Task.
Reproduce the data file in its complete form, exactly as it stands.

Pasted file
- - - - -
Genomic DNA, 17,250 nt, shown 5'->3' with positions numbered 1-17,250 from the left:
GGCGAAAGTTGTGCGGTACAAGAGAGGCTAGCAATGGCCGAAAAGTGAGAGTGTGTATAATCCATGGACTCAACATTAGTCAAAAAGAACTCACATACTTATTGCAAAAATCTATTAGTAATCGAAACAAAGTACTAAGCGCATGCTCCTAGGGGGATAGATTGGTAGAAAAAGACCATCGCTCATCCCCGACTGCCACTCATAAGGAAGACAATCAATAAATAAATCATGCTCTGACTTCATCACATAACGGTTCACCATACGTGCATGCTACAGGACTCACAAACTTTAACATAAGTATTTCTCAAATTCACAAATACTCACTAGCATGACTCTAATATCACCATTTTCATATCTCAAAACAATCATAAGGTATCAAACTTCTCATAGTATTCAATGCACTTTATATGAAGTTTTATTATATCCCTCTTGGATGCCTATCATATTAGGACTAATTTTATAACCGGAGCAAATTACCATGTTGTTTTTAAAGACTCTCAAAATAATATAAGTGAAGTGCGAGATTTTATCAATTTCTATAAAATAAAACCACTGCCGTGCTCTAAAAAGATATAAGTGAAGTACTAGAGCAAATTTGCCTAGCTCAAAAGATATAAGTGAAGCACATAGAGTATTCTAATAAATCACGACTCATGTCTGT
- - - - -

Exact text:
Genomic DNA, 17,250 nt, shown 5'->3' with positions numbered 1-17,250 from the left:
GGCGAAAGTTGTGCGGTACAAGAGAGGCTAGCAATGGCCGAAAAGTGAGAGTGTGTATAATCCATGGACTCAACATTAGTCAAAAAGAACTCACATACTTATTGCAAAAATCTATTAGTAATCGAAACAAAGTACTAAGCGCATGCTCCTAGGGGGATAGATTGGTAGAAAAAGACCATCGCTCATCCCCGACTGCCACTCATAAGGAAGACAATCAATAAATAAATCATGCTCTGACTTCATCACATAACGGTTCACCATACGTGCATGCTACAGGACTCACAAACTTTAACATAAGTATTTCTCAAATTCACAAATACTCACTAGCATGACTCTAATATCACCATTTTCATATCTCAAAACAATCATAAGGTATCAAACTTCTCATAGTATTCAATGCACTTTATATGAAGTTTTATTATATCCCTCTTGGATGCCTATCATATTAGGACTAATTTTATAACCGGAGCAAATTACCATGTTGTTTTTAAAGACTCTCAAAATAATATAAGTGAAGTGCGAGATTTTATCAATTTCTATAAAATAAAACCACTGCCGTGCTCTAAAAAGATATAAGTGAAGTACTAGAGCAAATTTGCCTAGCTCAAAAGATATAAGTGAAGCACATAGAGTATTCTAATAAATCACGACTCATGTCTGT